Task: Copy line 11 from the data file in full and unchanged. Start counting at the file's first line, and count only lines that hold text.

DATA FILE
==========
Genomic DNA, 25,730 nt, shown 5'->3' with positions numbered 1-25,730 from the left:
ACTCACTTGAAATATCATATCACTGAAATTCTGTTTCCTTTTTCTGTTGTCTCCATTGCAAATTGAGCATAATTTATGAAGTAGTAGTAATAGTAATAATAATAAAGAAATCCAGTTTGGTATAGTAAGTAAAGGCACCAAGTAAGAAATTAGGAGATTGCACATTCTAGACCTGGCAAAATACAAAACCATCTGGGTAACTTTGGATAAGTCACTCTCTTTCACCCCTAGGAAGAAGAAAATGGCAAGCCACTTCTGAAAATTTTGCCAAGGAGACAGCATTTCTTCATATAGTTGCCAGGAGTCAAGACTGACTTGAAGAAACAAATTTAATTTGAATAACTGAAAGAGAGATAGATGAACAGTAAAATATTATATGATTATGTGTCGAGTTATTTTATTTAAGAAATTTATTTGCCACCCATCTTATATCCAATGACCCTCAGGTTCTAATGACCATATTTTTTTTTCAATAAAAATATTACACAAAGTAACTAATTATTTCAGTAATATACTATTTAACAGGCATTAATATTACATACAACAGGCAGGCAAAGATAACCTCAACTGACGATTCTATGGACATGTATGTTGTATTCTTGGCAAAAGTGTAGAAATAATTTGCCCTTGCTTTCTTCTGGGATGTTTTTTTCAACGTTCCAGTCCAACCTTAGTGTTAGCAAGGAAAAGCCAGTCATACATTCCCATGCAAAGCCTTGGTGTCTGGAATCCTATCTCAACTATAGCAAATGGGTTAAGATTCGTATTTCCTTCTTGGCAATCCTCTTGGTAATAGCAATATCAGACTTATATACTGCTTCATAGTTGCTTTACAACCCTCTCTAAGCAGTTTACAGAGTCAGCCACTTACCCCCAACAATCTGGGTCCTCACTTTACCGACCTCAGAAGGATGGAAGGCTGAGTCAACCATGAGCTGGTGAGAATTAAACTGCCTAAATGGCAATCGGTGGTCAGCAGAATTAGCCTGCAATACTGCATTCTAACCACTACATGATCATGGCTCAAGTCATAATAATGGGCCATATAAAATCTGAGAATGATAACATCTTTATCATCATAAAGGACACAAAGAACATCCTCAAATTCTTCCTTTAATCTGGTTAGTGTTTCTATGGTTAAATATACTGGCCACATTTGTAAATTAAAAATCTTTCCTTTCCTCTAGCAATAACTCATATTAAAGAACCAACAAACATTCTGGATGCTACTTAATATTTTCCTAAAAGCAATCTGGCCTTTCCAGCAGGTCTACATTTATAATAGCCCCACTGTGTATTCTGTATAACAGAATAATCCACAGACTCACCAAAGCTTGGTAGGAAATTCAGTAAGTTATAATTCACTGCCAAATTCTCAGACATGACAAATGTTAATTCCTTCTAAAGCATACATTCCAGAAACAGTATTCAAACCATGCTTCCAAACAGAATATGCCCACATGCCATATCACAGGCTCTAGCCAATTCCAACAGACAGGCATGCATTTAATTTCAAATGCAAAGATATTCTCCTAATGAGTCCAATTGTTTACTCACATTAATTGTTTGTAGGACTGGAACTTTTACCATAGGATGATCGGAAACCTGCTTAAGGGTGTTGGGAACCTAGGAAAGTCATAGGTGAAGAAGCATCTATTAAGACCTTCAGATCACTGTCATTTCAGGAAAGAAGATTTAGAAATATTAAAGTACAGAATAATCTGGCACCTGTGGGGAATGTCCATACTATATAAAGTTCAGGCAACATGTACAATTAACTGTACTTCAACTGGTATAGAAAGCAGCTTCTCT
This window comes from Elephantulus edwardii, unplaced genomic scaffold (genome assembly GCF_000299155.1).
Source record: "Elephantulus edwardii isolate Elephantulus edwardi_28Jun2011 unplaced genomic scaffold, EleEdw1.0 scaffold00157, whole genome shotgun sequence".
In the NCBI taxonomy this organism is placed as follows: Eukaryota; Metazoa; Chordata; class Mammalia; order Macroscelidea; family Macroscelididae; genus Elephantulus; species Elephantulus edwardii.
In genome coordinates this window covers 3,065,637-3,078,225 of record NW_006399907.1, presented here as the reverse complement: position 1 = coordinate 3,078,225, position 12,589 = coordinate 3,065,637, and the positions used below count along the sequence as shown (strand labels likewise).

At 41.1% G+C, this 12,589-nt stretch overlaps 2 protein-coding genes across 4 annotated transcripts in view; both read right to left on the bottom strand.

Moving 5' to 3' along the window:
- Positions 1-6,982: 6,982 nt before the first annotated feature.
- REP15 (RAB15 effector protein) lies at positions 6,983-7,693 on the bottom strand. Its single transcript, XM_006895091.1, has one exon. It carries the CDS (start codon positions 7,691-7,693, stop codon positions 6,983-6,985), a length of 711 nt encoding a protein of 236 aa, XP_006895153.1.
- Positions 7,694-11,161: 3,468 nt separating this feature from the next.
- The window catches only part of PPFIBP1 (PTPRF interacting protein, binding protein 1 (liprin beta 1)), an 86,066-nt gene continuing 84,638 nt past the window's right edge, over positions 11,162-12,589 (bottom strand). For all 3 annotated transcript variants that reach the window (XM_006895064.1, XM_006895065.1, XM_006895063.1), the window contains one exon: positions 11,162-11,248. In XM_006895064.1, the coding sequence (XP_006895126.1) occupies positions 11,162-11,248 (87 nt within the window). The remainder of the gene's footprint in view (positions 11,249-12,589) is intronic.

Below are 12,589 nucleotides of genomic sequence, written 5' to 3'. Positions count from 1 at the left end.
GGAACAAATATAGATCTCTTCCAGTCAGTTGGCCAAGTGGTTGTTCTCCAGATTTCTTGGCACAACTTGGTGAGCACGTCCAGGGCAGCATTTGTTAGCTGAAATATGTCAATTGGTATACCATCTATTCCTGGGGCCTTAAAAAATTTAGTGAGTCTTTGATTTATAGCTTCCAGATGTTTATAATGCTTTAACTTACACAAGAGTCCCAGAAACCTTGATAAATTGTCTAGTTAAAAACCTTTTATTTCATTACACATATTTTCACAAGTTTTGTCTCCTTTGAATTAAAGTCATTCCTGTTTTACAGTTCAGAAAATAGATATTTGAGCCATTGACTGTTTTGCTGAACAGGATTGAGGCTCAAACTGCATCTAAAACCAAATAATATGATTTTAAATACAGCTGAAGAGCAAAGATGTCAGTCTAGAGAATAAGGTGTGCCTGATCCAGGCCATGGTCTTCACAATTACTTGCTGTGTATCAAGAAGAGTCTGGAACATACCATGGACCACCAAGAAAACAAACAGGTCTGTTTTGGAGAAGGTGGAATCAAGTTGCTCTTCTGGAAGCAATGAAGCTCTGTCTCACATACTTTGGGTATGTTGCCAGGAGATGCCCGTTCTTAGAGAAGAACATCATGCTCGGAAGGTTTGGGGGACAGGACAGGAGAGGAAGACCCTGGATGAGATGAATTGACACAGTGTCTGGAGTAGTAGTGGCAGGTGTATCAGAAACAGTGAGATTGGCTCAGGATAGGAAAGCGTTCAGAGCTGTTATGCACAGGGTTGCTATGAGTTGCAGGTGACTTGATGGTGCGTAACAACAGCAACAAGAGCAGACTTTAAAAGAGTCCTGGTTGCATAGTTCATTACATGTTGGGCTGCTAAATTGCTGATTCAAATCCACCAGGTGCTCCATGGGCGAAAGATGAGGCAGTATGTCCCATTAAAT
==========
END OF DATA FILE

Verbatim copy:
- Positions 7,694-11,161: 3,468 nt separating this feature from the next.